Leeds Industrial Museum at Armley Mills is open at the following times:

Monday: Closed except for bank holidays. Bank holiday Mondays 10:00 - 17:00. Last admission at 16:00
Tuesday to Saturday: 10:00 - 17:00. Last admission at 16:00
Sunday: 13:00 - 17:00. Last admission at 16:00

For further information visit our website www.leeds.gov.uk/armleymills

For media enquiries, please contact;
Colin Dickinson, Leeds City Council press office (0113) 39 51578
Email: colin.dickinson@leeds.gov.uk

Hard work of Adult Social Care staff recognised with awards


L-R Councillor Adam Ogilvie, Leeds City Council's executive member for Adult Social Care, award winner Britta Ofori Kuragu, James Knight and Dennis Holmes, Leeds City Council's Deputy Director for Adult Social Care.




A brave social care worker who rushed to the aid of a colleague struck down by a brain haemorrhage has been honoured with a top award.

Britta Ofori Kuragu was one of a string of unsung heroes helping some of Leeds’ most vulnerable residents who were recognised at Tuesday’s Adult Social Care Excellence Awards 2013.

She was given the Colleague of the Year award at the packed ceremony held at Leeds Civic Hall.

Those in attendance heard how Britta, a support leader with the council’s learning disability service, was out helping with a customer’s weekly shop alongside her well-respected co-worker Mandy Knight when tragedy struck last November.

Britta contacted the emergency services and kept Mandy comfortable until an ambulance arrived.

Sadly, Mandy died a short time later, just days before her 42nd birthday.
But thanks to Britta’s actions, her family were able to say goodbye.

Britta’s award was presented by Councillor Adam Ogilvie, Leeds City Council’s executive member for Adult Social Care along with Mandy’s son James.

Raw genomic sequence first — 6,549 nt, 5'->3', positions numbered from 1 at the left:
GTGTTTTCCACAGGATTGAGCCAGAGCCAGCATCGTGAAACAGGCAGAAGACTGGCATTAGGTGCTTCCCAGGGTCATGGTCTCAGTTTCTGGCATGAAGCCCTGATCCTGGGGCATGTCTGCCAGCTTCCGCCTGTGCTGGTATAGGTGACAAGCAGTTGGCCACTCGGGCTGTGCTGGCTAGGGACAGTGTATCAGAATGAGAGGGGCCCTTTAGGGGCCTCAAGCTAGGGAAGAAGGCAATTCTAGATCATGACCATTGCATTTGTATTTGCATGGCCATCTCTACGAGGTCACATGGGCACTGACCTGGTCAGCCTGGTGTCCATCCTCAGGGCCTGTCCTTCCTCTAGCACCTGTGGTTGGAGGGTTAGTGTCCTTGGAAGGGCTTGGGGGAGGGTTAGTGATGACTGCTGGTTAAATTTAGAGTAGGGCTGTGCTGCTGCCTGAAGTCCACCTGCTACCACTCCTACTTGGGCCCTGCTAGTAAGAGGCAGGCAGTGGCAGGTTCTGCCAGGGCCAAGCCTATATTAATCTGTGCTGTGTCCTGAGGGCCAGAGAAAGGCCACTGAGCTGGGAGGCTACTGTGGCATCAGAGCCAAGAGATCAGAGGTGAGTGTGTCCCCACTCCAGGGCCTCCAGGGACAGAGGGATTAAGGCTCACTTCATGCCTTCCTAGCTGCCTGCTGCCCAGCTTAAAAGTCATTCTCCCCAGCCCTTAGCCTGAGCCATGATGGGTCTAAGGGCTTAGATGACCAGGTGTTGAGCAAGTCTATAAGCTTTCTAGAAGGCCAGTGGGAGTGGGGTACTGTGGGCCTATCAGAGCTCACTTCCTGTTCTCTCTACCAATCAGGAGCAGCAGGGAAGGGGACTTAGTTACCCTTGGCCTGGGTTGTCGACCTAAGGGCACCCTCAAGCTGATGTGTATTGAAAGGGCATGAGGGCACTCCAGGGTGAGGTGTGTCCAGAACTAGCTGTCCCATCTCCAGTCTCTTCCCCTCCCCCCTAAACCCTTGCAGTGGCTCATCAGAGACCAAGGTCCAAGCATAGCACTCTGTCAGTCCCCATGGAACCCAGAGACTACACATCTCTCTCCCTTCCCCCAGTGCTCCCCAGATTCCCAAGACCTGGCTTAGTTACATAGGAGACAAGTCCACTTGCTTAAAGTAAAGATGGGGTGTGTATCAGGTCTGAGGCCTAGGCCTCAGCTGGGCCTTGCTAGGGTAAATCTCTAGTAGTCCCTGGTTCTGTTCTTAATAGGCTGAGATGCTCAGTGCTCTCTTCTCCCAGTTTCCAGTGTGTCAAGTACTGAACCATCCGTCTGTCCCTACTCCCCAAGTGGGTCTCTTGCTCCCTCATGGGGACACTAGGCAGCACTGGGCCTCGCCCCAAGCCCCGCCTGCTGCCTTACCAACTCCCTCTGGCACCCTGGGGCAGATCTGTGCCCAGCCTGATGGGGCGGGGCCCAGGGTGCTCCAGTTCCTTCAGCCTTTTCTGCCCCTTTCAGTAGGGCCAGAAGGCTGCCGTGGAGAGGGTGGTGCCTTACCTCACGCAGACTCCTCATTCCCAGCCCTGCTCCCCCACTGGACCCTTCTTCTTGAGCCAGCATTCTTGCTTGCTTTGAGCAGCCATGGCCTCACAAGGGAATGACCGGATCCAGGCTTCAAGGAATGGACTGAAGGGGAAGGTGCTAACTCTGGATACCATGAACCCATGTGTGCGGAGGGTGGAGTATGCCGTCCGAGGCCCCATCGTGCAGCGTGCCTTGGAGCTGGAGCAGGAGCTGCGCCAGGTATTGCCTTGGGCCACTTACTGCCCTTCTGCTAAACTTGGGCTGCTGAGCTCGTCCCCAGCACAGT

The awards were given out in 12 categories and were hosted by Dennis Holmes, Leeds City Council’s deputy director of Adult Social Care.

Mr Holmes told the crowd of award-nominees: “This year our Better Lives for People in Leeds theme has really gathered pace, with our message getting out there that, in the face of incredible financial difficulties, we are proving that, through doing things differently, being smarter and innovating, we can, and are making lives better for the people we support.”

Among Tuesday’s award-winners was the Social Care Emergency Duty Team, who scooped the Working as a Team for Leeds award.

The small team deals with unpredictable, out-of-hours emergency referrals for children’s, adults and mental health services.

Social worker Joy Bvute accepted the Treating People Fairly award for tackling discrimination and celebrating diversity.

Cllr Ogilvie also presented two other awards for Personal Achievement and Leader of the Year.

The Personal Achievement award went to Caroline Hezelgrave.

Caroline has learning disabilities and works as a kitchen assistant at Potternewton Fulfilling Lives. She also volunteers to provide cover for the caretaker and champions the office’s recycling efforts.

Leader of the Year went to Amanda Wardman who was praised by Cllr Ogilvie for her commitment to the SkILs team which provides intensive short-term care packages for those newly released from hospital.

Speaking after the awards, Cllr Ogilvie said: “It was a privilege not only to present some of these awards, but also to hear some of the inspiring stories behind those working so hard to make the lives of Leeds’ vulnerable residents safer and better.

“Much of the work done by our Adult Social Care team goes on behind the scenes and this was a fantastic opportunity to recognise the effort and dedication that goes into that work and show just how much we value the contribution the team and its individuals make.”

ENDS
The award winners in full were:
Working as a Team for Leeds- Social Care Emergency Duty Team
Being Open, Honest and Trusted- Jon Potts
Working With Communities- Karen Elliott
Treating People Fairly- Joy Bvute
Spending Money Wisely- Noreen Metcalf
Making a Difference- Janet Hoult
Partner of the Year- Transport Team for Horsforth Fulfilling Lives
Apprentice of the Year- Paul Hamill
Team Achievement of the Year- Mark Phillott, John Crowther and Michelle Atkinson
Personal Achievement- Caroline Hezelgrave
Leader of the Year- Amanda Wardman
Colleague of the Year- Britta Ofori Kuragu

Images of other award winners are available on request.

For more information, contact:
Stuart Robinson
Communications Officer
Leeds City Council
Tel: 0113 224 3937
Email: stuart.robinson@leeds.gov.uk
www.leeds.gov.uk